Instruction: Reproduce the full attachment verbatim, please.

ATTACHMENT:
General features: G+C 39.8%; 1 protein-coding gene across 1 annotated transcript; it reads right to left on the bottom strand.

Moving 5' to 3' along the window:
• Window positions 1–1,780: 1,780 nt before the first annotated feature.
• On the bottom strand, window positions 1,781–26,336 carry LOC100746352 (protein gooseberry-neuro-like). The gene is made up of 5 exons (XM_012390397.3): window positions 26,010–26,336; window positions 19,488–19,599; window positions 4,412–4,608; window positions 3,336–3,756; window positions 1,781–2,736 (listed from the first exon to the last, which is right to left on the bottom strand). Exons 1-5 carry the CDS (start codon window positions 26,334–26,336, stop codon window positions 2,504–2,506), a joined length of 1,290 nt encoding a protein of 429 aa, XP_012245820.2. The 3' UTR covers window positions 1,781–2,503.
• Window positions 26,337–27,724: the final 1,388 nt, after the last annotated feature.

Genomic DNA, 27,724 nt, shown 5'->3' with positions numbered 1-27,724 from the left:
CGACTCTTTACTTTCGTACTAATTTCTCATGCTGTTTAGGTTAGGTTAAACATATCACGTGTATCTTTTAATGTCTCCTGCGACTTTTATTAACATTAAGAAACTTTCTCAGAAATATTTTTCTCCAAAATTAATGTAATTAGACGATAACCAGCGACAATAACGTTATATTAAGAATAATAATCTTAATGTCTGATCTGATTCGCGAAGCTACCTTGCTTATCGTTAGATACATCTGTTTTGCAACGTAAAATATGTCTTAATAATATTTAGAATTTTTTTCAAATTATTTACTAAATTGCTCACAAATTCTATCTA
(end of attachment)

General features: G+C 39.8%; 1 protein-coding gene across 1 annotated transcript; it reads right to left on the bottom strand.

Moving 5' to 3' along the window:
• Window positions 1–1,780: 1,780 nt before the first annotated feature.
• On the bottom strand, window positions 1,781–26,336 carry LOC100746352 (protein gooseberry-neuro-like). The gene is made up of 5 exons (XM_012390397.3): window positions 26,010–26,336; window positions 19,488–19,599; window positions 4,412–4,608; window positions 3,336–3,756; window positions 1,781–2,736 (listed from the first exon to the last, which is right to left on the bottom strand). Exons 1-5 carry the CDS (start codon window positions 26,334–26,336, stop codon window positions 2,504–2,506), a joined length of 1,290 nt encoding a protein of 429 aa, XP_012245820.2. The 3' UTR covers window positions 1,781–2,503.
• Window positions 26,337–27,724: the final 1,388 nt, after the last annotated feature.

Genomic DNA, 27,724 nt, shown 5'->3' with positions numbered 1-27,724 from the left:
CGACTCTTTACTTTCGTACTAATTTCTCATGCTGTTTAGGTTAGGTTAAACATATCACGTGTATCTTTTAATGTCTCCTGCGACTTTTATTAACATTAAGAAACTTTCTCAGAAATATTTTTCTCCAAAATTAATGTAATTAGACGATAACCAGCGACAATAACGTTATATTAAGAATAATAATCTTAATGTCTGATCTGATTCGCGAAGCTACCTTGCTTATCGTTAGATACATCTGTTTTGCAACGTAAAATATGTCTTAATAATATTTAGAATTTTTTTCAAATTATTTACTAAATTGCTCACAAATTCTATCTA